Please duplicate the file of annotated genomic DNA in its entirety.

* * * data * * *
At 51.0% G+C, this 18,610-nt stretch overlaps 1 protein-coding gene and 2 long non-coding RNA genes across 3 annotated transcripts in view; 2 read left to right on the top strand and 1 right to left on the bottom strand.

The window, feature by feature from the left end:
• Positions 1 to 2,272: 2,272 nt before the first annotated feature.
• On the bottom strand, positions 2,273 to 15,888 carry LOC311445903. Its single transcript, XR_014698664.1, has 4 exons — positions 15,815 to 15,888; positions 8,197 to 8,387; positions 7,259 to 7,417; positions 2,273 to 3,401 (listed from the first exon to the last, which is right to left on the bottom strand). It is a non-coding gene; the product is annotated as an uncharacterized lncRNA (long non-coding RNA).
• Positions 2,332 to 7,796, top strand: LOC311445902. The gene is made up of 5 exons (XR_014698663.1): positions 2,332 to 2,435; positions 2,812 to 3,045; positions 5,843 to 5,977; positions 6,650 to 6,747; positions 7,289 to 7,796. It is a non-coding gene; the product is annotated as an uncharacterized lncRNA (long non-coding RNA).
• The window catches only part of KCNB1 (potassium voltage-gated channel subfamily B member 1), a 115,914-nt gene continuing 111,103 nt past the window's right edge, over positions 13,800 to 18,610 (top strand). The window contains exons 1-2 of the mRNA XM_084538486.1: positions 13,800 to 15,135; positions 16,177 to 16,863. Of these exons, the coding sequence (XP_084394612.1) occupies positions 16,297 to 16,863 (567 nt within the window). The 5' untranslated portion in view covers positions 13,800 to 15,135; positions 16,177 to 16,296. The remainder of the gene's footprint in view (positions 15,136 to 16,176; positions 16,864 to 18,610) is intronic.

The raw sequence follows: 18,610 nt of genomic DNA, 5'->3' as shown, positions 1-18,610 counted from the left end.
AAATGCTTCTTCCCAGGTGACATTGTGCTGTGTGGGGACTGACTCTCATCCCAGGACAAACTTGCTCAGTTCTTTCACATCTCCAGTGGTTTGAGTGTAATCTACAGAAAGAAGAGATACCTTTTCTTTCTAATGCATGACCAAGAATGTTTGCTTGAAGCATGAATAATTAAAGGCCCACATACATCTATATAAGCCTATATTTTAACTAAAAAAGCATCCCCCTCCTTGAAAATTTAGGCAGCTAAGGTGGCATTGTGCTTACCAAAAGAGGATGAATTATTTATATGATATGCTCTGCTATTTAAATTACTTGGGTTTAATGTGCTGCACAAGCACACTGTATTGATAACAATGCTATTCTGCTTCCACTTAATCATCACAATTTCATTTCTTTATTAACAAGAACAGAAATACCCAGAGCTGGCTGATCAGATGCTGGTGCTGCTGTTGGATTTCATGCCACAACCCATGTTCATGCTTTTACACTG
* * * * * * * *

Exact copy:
At 51.0% G+C, this 18,610-nt stretch overlaps 1 protein-coding gene and 2 long non-coding RNA genes across 3 annotated transcripts in view; 2 read left to right on the top strand and 1 right to left on the bottom strand.

The window, feature by feature from the left end:
• Positions 1 to 2,272: 2,272 nt before the first annotated feature.
• On the bottom strand, positions 2,273 to 15,888 carry LOC311445903. Its single transcript, XR_014698664.1, has 4 exons — positions 15,815 to 15,888; positions 8,197 to 8,387; positions 7,259 to 7,417; positions 2,273 to 3,401 (listed from the first exon to the last, which is right to left on the bottom strand). It is a non-coding gene; the product is annotated as an uncharacterized lncRNA (long non-coding RNA).
• Positions 2,332 to 7,796, top strand: LOC311445902. The gene is made up of 5 exons (XR_014698663.1): positions 2,332 to 2,435; positions 2,812 to 3,045; positions 5,843 to 5,977; positions 6,650 to 6,747; positions 7,289 to 7,796. It is a non-coding gene; the product is annotated as an uncharacterized lncRNA (long non-coding RNA).
• The window catches only part of KCNB1 (potassium voltage-gated channel subfamily B member 1), a 115,914-nt gene continuing 111,103 nt past the window's right edge, over positions 13,800 to 18,610 (top strand). The window contains exons 1-2 of the mRNA XM_084538486.1: positions 13,800 to 15,135; positions 16,177 to 16,863. Of these exons, the coding sequence (XP_084394612.1) occupies positions 16,297 to 16,863 (567 nt within the window). The 5' untranslated portion in view covers positions 13,800 to 15,135; positions 16,177 to 16,296. The remainder of the gene's footprint in view (positions 15,136 to 16,176; positions 16,864 to 18,610) is intronic.

The raw sequence follows: 18,610 nt of genomic DNA, 5'->3' as shown, positions 1-18,610 counted from the left end.
AAATGCTTCTTCCCAGGTGACATTGTGCTGTGTGGGGACTGACTCTCATCCCAGGACAAACTTGCTCAGTTCTTTCACATCTCCAGTGGTTTGAGTGTAATCTACAGAAAGAAGAGATACCTTTTCTTTCTAATGCATGACCAAGAATGTTTGCTTGAAGCATGAATAATTAAAGGCCCACATACATCTATATAAGCCTATATTTTAACTAAAAAAGCATCCCCCTCCTTGAAAATTTAGGCAGCTAAGGTGGCATTGTGCTTACCAAAAGAGGATGAATTATTTATATGATATGCTCTGCTATTTAAATTACTTGGGTTTAATGTGCTGCACAAGCACACTGTATTGATAACAATGCTATTCTGCTTCCACTTAATCATCACAATTTCATTTCTTTATTAACAAGAACAGAAATACCCAGAGCTGGCTGATCAGATGCTGGTGCTGCTGTTGGATTTCATGCCACAACCCATGTTCATGCTTTTACACTG